Three times in Chapter 5 of Paul’s letter to the Romans we read that Christ died for us.
Ver. 6: “For when we were yet without strength, in due time Christ died for the ungodly.” Ver. 8: “But God commendeth His love toward us, in that, while we were yet sinners, Christ died for us.” Ver. 10: ” …when we were enemies, we were reconciled to God by the death of His Son….”
Thus, in our helplessness, in our sinfulness, even in our willfulness, Christ loved us and gave His life to save us. But why does the Apostle say that Christ died for us “when we were yet without strength,” “while we were yet sinners” and “when we were enemies”? Did not Christ die for us before any of us were even born? Yes, but here the Apostle writes historically of the whole human race. The rest of the chapter bears this out.
In Verse 12 he refers to Adam, the “one man” by whom sin and death entered into the world. This rendered man truly helpless. In Verse 20 he refers to Moses, by whom “the law entered, that the offence might abound.” Thus by the law men were condemned as sinners. Finally, in Verses 20, 21, he refers to Christ, “[who] died for all” (II Cor. 5:14,15), that helpless sinners might be saved, yea that even God’s enemies might be reconciled to Him by grace, through faith. By Adam we have the entrance of sin, by Moses the condemnation of sin and by Christ the forgiveness of sins.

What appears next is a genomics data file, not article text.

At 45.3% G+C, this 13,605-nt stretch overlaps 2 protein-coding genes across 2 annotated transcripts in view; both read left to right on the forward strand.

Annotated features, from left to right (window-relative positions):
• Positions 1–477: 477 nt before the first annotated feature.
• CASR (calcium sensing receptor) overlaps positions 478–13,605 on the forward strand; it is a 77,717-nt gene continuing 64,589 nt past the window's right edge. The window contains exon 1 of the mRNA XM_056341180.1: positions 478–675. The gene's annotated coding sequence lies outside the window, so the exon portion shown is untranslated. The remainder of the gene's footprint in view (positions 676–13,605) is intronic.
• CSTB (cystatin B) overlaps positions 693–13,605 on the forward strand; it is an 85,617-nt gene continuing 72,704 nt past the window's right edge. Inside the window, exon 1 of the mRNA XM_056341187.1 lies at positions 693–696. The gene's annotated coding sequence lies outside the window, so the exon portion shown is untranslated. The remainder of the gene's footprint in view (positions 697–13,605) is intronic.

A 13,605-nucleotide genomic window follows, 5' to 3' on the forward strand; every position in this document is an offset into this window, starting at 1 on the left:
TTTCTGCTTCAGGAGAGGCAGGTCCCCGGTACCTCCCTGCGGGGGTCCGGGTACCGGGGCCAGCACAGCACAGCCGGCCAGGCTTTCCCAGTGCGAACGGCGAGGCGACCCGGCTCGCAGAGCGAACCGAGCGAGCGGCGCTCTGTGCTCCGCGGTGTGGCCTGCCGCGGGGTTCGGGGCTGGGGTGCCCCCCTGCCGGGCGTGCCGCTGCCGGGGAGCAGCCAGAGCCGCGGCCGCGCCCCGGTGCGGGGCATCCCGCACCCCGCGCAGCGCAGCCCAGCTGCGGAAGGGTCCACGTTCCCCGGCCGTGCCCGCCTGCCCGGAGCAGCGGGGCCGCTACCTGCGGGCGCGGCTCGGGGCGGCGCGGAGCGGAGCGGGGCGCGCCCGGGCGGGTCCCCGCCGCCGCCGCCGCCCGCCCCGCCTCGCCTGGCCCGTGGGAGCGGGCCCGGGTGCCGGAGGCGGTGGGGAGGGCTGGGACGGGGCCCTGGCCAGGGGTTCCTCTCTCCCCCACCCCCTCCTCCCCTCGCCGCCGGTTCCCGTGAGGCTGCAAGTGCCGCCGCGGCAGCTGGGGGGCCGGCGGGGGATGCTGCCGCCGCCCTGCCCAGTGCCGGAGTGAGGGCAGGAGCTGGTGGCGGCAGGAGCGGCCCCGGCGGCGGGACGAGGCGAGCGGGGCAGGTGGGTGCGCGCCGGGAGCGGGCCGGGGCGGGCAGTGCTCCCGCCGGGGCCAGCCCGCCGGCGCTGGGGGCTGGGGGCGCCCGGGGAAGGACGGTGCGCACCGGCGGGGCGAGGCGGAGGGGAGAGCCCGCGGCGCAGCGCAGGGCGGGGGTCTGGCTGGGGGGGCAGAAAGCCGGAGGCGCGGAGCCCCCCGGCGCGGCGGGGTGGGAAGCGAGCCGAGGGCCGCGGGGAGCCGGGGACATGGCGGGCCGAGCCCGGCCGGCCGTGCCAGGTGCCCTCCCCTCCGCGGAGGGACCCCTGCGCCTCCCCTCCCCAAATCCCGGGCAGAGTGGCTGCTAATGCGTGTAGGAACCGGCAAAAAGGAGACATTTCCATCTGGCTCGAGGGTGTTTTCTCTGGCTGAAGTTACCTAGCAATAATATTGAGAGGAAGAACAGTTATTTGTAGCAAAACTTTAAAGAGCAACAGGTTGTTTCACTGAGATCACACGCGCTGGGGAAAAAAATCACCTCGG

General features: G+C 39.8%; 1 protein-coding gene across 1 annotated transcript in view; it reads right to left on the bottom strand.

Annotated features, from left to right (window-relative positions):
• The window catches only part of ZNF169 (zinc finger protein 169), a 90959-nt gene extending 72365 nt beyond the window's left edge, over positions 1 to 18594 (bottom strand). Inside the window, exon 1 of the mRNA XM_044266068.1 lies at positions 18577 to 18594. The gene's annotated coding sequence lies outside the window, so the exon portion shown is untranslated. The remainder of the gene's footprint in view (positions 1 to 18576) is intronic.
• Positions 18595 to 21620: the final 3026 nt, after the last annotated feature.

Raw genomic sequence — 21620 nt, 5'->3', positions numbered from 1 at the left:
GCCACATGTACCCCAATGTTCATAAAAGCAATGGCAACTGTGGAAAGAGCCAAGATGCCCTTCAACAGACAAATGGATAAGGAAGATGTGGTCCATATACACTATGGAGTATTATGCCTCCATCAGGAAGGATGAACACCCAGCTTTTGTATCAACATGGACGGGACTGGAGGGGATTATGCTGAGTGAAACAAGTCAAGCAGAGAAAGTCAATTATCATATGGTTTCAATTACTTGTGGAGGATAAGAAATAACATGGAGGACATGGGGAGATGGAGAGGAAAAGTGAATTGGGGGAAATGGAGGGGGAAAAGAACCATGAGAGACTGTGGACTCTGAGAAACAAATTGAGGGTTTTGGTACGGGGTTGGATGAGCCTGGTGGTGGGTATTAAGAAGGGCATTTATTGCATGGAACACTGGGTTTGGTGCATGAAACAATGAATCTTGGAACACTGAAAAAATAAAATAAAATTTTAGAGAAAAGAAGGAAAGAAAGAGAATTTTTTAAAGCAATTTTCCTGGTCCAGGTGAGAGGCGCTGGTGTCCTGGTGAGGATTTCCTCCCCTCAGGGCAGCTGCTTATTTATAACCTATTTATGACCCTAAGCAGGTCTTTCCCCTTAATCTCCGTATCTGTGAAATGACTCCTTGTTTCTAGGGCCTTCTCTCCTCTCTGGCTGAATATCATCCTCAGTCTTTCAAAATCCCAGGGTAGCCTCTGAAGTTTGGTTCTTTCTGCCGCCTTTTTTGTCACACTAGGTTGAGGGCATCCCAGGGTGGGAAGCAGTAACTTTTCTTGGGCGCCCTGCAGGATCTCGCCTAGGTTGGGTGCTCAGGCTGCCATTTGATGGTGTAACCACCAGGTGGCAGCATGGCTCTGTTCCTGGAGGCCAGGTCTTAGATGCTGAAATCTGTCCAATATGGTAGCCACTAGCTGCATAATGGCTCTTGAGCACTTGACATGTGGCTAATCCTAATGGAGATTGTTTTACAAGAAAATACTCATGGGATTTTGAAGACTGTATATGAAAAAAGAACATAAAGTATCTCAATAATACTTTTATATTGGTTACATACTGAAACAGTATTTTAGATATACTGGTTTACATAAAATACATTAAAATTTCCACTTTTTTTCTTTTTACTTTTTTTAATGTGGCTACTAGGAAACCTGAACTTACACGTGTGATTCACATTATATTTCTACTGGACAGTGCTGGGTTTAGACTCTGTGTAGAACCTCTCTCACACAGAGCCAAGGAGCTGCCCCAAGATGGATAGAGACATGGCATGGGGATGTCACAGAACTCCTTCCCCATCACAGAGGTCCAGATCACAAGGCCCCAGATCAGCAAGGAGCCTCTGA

Only gradually was the importance of Christ’s death for mankind revealed, but now we know that the saints of all ages have been saved on the basis of our Lord’s vicarious death alone. No one else could have paid a debt so great. Thus, in our helplessness, in our sinfulness, yes, thank God, in our willfulness, the Lord Jesus Christ died to save us.
“Believe on the Lord Jesus Christ and thou shalt be saved” (Acts 16:31). source